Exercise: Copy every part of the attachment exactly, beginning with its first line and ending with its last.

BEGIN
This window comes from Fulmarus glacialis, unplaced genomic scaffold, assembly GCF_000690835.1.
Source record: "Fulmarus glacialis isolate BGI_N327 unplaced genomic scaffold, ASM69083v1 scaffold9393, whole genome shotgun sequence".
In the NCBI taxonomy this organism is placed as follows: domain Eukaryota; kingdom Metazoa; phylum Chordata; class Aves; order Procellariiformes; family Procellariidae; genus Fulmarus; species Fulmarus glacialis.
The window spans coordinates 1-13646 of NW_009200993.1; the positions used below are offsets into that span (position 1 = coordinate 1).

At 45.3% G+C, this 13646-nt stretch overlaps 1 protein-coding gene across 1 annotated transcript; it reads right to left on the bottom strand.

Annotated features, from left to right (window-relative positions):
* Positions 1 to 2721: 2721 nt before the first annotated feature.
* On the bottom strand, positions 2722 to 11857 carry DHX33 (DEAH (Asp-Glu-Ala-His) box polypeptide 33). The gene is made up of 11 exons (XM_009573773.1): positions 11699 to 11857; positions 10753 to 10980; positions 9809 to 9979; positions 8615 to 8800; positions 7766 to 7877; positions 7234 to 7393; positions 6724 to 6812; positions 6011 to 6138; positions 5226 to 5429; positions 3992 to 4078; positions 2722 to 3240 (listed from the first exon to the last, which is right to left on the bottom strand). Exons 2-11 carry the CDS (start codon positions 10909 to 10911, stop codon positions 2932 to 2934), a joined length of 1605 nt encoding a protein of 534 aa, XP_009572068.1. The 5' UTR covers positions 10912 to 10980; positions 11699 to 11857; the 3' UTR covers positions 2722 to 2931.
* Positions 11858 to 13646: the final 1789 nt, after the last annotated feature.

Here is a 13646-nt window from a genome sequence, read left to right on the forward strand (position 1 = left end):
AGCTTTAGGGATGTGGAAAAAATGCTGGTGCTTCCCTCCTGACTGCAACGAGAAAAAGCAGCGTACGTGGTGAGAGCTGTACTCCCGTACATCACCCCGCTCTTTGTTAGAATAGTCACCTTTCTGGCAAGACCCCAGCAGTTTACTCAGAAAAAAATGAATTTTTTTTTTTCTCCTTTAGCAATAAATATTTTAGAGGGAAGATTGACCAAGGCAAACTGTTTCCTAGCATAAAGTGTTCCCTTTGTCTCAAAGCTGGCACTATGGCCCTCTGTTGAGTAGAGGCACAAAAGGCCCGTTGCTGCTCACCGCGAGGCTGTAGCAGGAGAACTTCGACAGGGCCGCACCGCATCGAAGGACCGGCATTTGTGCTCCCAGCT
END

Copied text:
This window comes from Fulmarus glacialis, unplaced genomic scaffold, assembly GCF_000690835.1.
Source record: "Fulmarus glacialis isolate BGI_N327 unplaced genomic scaffold, ASM69083v1 scaffold9393, whole genome shotgun sequence".
In the NCBI taxonomy this organism is placed as follows: domain Eukaryota; kingdom Metazoa; phylum Chordata; class Aves; order Procellariiformes; family Procellariidae; genus Fulmarus; species Fulmarus glacialis.
The window spans coordinates 1-13646 of NW_009200993.1; the positions used below are offsets into that span (position 1 = coordinate 1).

At 45.3% G+C, this 13646-nt stretch overlaps 1 protein-coding gene across 1 annotated transcript; it reads right to left on the bottom strand.

Annotated features, from left to right (window-relative positions):
* Positions 1 to 2721: 2721 nt before the first annotated feature.
* On the bottom strand, positions 2722 to 11857 carry DHX33 (DEAH (Asp-Glu-Ala-His) box polypeptide 33). The gene is made up of 11 exons (XM_009573773.1): positions 11699 to 11857; positions 10753 to 10980; positions 9809 to 9979; positions 8615 to 8800; positions 7766 to 7877; positions 7234 to 7393; positions 6724 to 6812; positions 6011 to 6138; positions 5226 to 5429; positions 3992 to 4078; positions 2722 to 3240 (listed from the first exon to the last, which is right to left on the bottom strand). Exons 2-11 carry the CDS (start codon positions 10909 to 10911, stop codon positions 2932 to 2934), a joined length of 1605 nt encoding a protein of 534 aa, XP_009572068.1. The 5' UTR covers positions 10912 to 10980; positions 11699 to 11857; the 3' UTR covers positions 2722 to 2931.
* Positions 11858 to 13646: the final 1789 nt, after the last annotated feature.

Here is a 13646-nt window from a genome sequence, read left to right on the forward strand (position 1 = left end):
AGCTTTAGGGATGTGGAAAAAATGCTGGTGCTTCCCTCCTGACTGCAACGAGAAAAAGCAGCGTACGTGGTGAGAGCTGTACTCCCGTACATCACCCCGCTCTTTGTTAGAATAGTCACCTTTCTGGCAAGACCCCAGCAGTTTACTCAGAAAAAAATGAATTTTTTTTTTTCTCCTTTAGCAATAAATATTTTAGAGGGAAGATTGACCAAGGCAAACTGTTTCCTAGCATAAAGTGTTCCCTTTGTCTCAAAGCTGGCACTATGGCCCTCTGTTGAGTAGAGGCACAAAAGGCCCGTTGCTGCTCACCGCGAGGCTGTAGCAGGAGAACTTCGACAGGGCCGCACCGCATCGAAGGACCGGCATTTGTGCTCCCAGCT